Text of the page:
5. Continue to the castle gatehouse. Entrance to the castle is free to English Heritage members, but non-members will need to pay to enter (there is a discount if you book online in advance). The climb to the remains of the castle is quite steep, but the view will hopefully repay the effort. Returning to the walk, from the gatehouse, continue along the road past the car park on your right. Carry straight on past Castlegate Farm, a classic Cheshire estate farmhouse. Beyond the farm entrance, the road swings left, and the Sandstone Trail leaves the road on the right, initially down a farm track heading away from the farm. Beneath an oak tree, turn right through a kissing gate and turn left to a second and third, either side of a concrete sleeper track. Follow the fence beyond, to another kissing gate. The path continues along a line of oak trees then passes beneath the railway. After another kissing gate, walk across the next field to a bridge over a stream, the infant River Gowy. From here it is a short distance to the Shropshire Union Canal and Wharton’s Lock.

6. Take the first kissing gate to the lock compound (not the second, which carries the Sandstone Trail over the canal), then turn left below the lock gates and pass under Wharton’s Bridge. Follow the canal towpath for a third of a mile back to Bate’s Mill and the Shady pub. Although your walk has been short, and hopefully easy, a pint in the canalside garden is surely justified.

Great British Life: Welcome to the Shady (C) Yasmin Thomas PhotographyWelcome to the Shady (C) Yasmin Thomas Photography

The Shady

The Shady near Beeston has a wonderful location, right on the Shropshire Union Canal with striking views of Beeston Castle on its sandstone cliff. Given the challenges the hospitality industry has faced lately, it’s perhaps not surprising that pubs like this, well off the beaten track, have struggled. So, it’s brilliant news that a local pubco with a decent track record has stepped up to put it back on the map. When I spoke to Jenny Bufton at the Cheshire Pub Company, she assured me the pub’s family-friendly, traditional appeal has been maintained, and the interior sensitively modernised and brightened up as part of the investment in the building and its spacious canalside garden during its recent closure.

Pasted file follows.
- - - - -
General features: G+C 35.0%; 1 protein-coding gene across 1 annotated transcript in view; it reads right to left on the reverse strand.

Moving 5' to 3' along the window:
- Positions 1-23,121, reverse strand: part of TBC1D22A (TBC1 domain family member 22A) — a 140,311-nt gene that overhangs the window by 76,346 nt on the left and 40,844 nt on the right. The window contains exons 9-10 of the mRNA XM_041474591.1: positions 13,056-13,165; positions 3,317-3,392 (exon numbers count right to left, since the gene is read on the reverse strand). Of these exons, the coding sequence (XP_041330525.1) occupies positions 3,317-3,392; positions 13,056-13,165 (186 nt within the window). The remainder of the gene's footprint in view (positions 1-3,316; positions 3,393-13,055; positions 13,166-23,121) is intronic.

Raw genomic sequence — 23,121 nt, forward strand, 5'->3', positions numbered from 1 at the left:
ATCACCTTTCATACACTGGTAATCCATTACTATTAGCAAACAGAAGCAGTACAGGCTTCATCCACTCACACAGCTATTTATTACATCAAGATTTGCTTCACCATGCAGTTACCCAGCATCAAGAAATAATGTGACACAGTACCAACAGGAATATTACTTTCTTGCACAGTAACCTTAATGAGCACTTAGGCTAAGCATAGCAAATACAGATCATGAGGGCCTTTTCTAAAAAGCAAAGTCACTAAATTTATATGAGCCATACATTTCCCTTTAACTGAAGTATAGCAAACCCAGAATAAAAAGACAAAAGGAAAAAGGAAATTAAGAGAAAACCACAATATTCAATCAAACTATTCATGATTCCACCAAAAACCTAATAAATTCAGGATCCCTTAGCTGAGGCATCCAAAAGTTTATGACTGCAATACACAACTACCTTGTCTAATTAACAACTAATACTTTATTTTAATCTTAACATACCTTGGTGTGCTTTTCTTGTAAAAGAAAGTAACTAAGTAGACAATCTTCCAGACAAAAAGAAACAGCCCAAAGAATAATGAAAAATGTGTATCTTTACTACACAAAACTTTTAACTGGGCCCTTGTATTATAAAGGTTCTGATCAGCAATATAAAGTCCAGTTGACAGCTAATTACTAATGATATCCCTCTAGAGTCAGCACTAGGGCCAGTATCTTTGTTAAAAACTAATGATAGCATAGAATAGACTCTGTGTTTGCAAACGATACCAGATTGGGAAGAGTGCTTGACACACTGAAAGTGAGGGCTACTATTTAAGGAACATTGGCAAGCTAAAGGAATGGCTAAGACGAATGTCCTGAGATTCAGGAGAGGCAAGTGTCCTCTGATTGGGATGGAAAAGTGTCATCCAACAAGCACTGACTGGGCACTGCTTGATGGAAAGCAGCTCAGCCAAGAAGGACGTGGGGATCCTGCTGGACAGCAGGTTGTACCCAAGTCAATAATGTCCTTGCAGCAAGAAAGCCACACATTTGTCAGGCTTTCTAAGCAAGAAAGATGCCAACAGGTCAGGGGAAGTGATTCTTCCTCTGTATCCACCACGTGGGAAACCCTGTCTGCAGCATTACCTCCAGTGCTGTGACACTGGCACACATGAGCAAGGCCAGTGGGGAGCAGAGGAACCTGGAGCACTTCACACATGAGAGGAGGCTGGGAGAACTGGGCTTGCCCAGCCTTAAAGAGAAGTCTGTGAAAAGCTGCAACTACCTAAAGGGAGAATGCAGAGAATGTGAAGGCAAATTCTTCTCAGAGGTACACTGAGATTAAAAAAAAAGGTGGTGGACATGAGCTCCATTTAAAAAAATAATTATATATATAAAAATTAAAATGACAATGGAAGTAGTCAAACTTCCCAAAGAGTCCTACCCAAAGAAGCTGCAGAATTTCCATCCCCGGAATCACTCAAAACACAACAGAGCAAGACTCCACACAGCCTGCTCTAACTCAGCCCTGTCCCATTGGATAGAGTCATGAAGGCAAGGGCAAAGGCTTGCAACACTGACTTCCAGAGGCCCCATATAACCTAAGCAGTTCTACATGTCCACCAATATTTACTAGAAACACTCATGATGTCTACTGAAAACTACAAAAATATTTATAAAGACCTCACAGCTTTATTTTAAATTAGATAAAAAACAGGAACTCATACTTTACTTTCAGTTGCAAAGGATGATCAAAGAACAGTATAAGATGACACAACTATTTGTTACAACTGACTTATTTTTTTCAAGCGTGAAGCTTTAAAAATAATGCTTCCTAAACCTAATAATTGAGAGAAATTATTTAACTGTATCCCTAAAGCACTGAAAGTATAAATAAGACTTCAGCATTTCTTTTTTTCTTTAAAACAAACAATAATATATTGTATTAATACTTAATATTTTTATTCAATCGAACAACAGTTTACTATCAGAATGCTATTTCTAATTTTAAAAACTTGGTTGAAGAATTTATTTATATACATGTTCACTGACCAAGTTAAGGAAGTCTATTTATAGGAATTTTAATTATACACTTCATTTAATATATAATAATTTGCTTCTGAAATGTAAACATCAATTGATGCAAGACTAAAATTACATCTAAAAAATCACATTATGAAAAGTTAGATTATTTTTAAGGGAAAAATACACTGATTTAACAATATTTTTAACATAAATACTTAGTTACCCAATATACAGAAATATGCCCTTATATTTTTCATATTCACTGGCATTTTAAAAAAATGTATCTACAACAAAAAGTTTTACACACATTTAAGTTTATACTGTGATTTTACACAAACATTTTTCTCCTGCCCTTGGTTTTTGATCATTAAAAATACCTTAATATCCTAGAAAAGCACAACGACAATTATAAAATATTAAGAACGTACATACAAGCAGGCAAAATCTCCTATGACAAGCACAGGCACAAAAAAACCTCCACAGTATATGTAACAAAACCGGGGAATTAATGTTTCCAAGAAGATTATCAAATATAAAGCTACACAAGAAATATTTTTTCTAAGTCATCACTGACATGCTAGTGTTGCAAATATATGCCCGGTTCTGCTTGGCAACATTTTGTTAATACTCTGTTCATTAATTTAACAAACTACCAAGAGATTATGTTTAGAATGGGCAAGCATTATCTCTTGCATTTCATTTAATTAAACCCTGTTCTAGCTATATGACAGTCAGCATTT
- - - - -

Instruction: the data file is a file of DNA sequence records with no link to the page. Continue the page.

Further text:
Food includes popular items from the Cheshire Pub Co. range such as their shish kebab, giant Scotch egg or signature Atlantic cod and chips, and Mediterranean and Middle Eastern meat-free dishes influenced by their vegan hub, Otto Vegan Empire in Bramhall. Drinks include locally brewed ales from Weetwood.

The pub’s 24 camping pitches (12 on hardstanding) are being retained, as is the independent pub group's child-friendly ethos, which includes colouring activities to entertain the little ones and a child’s menu designed to be nourishing while still appealing to younger tastes. Older kids might want to join their dads for a spot of coarse fishing: the pub owns the fishing rights to the adjoining section of canal. The outlet is making a special effort to attract ‘walk and boat folk’, so muddy-booted walkers from the nearby Sandstone Trail with dogs in tow are welcome, and Shropshire Union boaters can use the facilities for a small fee.

There is a large car park for patrons and ample roadside parking for other visitors.

The Sandstone Café, two miles or so into this walk near the Beeston Castle entrance, opens from 10am to 4pm in the summer and offers a range of hot and cold drinks and snacks.

Great British Life: Map: OS Explorer 267: Northwich & Delamere Forest 257: Crewe and Nantwich.OSMap: OS Explorer 267: Northwich & Delamere Forest 257: Crewe and Nantwich.OS


Area of walk: Tiverton near Tarporley

Start point: The Shady CW6 9UE

Distance: 3½ miles/5.8 km

Time to allow: 2 hours

Map: OS Explorer 267: Northwich & Delamere Forest + 257: Crewe and Nantwich

Refreshments: Shady and Sandstone Café at Beeston Castle

Practicalities: Fields may be muddy after rain and are likely to contain cattle; there are two stiles and occasional steps. No public transport.